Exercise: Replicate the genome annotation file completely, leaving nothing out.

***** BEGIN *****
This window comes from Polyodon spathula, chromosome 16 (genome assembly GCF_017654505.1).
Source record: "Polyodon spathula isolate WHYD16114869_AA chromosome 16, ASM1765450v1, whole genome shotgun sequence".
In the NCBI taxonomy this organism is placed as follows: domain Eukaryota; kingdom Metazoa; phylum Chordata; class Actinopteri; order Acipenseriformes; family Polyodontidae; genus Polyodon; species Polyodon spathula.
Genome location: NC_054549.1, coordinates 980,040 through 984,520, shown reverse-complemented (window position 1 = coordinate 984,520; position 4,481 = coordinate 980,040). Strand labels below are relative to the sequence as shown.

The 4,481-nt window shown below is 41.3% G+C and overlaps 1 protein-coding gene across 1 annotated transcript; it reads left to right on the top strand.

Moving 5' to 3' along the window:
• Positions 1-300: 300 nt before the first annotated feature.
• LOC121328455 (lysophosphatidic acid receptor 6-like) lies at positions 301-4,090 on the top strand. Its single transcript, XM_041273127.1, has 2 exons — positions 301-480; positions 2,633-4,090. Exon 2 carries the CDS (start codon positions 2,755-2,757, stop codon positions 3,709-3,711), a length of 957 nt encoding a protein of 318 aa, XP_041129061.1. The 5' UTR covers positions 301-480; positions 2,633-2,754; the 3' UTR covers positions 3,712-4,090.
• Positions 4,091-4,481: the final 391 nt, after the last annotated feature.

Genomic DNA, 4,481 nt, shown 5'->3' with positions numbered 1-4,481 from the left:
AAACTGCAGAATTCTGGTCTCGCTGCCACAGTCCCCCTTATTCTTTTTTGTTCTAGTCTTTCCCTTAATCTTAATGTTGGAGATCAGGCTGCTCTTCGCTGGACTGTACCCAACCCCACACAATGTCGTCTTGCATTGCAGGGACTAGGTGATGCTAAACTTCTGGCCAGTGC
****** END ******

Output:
This window comes from Polyodon spathula, chromosome 16 (genome assembly GCF_017654505.1).
Source record: "Polyodon spathula isolate WHYD16114869_AA chromosome 16, ASM1765450v1, whole genome shotgun sequence".
In the NCBI taxonomy this organism is placed as follows: domain Eukaryota; kingdom Metazoa; phylum Chordata; class Actinopteri; order Acipenseriformes; family Polyodontidae; genus Polyodon; species Polyodon spathula.
Genome location: NC_054549.1, coordinates 980,040 through 984,520, shown reverse-complemented (window position 1 = coordinate 984,520; position 4,481 = coordinate 980,040). Strand labels below are relative to the sequence as shown.

The 4,481-nt window shown below is 41.3% G+C and overlaps 1 protein-coding gene across 1 annotated transcript; it reads left to right on the top strand.

Moving 5' to 3' along the window:
• Positions 1-300: 300 nt before the first annotated feature.
• LOC121328455 (lysophosphatidic acid receptor 6-like) lies at positions 301-4,090 on the top strand. Its single transcript, XM_041273127.1, has 2 exons — positions 301-480; positions 2,633-4,090. Exon 2 carries the CDS (start codon positions 2,755-2,757, stop codon positions 3,709-3,711), a length of 957 nt encoding a protein of 318 aa, XP_041129061.1. The 5' UTR covers positions 301-480; positions 2,633-2,754; the 3' UTR covers positions 3,712-4,090.
• Positions 4,091-4,481: the final 391 nt, after the last annotated feature.

Genomic DNA, 4,481 nt, shown 5'->3' with positions numbered 1-4,481 from the left:
AAACTGCAGAATTCTGGTCTCGCTGCCACAGTCCCCCTTATTCTTTTTTGTTCTAGTCTTTCCCTTAATCTTAATGTTGGAGATCAGGCTGCTCTTCGCTGGACTGTACCCAACCCCACACAATGTCGTCTTGCATTGCAGGGACTAGGTGATGCTAAACTTCTGGCCAGTGC